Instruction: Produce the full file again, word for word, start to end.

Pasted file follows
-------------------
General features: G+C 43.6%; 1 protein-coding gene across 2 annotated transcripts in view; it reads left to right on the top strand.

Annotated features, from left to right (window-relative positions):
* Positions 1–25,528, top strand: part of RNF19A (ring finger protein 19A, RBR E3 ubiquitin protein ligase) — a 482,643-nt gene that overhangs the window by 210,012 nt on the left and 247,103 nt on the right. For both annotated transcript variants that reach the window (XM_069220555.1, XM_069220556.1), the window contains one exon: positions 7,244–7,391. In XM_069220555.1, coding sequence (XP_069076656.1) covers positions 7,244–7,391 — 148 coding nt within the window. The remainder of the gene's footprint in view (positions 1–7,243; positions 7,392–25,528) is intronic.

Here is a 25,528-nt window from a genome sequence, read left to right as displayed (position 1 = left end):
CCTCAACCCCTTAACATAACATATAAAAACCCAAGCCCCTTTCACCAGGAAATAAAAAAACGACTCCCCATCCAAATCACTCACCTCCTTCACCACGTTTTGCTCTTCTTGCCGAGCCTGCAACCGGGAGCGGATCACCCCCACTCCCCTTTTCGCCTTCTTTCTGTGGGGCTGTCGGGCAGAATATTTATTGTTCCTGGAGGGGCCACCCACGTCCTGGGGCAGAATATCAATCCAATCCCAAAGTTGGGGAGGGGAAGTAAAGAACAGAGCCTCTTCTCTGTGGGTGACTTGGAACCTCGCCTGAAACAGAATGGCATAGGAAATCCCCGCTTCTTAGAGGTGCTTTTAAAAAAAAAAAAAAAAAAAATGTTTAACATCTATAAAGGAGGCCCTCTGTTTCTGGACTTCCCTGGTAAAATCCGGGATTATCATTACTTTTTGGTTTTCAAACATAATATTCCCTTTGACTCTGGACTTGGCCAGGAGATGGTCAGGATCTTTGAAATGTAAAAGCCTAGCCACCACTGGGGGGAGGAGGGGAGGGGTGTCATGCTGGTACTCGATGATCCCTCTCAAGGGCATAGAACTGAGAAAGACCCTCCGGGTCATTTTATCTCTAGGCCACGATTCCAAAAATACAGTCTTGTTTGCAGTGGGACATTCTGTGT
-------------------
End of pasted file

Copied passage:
General features: G+C 43.6%; 1 protein-coding gene across 2 annotated transcripts in view; it reads left to right on the top strand.

Annotated features, from left to right (window-relative positions):
* Positions 1–25,528, top strand: part of RNF19A (ring finger protein 19A, RBR E3 ubiquitin protein ligase) — a 482,643-nt gene that overhangs the window by 210,012 nt on the left and 247,103 nt on the right. For both annotated transcript variants that reach the window (XM_069220555.1, XM_069220556.1), the window contains one exon: positions 7,244–7,391. In XM_069220555.1, coding sequence (XP_069076656.1) covers positions 7,244–7,391 — 148 coding nt within the window. The remainder of the gene's footprint in view (positions 1–7,243; positions 7,392–25,528) is intronic.

Here is a 25,528-nt window from a genome sequence, read left to right as displayed (position 1 = left end):
CCTCAACCCCTTAACATAACATATAAAAACCCAAGCCCCTTTCACCAGGAAATAAAAAAACGACTCCCCATCCAAATCACTCACCTCCTTCACCACGTTTTGCTCTTCTTGCCGAGCCTGCAACCGGGAGCGGATCACCCCCACTCCCCTTTTCGCCTTCTTTCTGTGGGGCTGTCGGGCAGAATATTTATTGTTCCTGGAGGGGCCACCCACGTCCTGGGGCAGAATATCAATCCAATCCCAAAGTTGGGGAGGGGAAGTAAAGAACAGAGCCTCTTCTCTGTGGGTGACTTGGAACCTCGCCTGAAACAGAATGGCATAGGAAATCCCCGCTTCTTAGAGGTGCTTTTAAAAAAAAAAAAAAAAAAAATGTTTAACATCTATAAAGGAGGCCCTCTGTTTCTGGACTTCCCTGGTAAAATCCGGGATTATCATTACTTTTTGGTTTTCAAACATAATATTCCCTTTGACTCTGGACTTGGCCAGGAGATGGTCAGGATCTTTGAAATGTAAAAGCCTAGCCACCACTGGGGGGAGGAGGGGAGGGGTGTCATGCTGGTACTCGATGATCCCTCTCAAGGGCATAGAACTGAGAAAGACCCTCCGGGTCATTTTATCTCTAGGCCACGATTCCAAAAATACAGTCTTGTTTGCAGTGGGACATTCTGTGT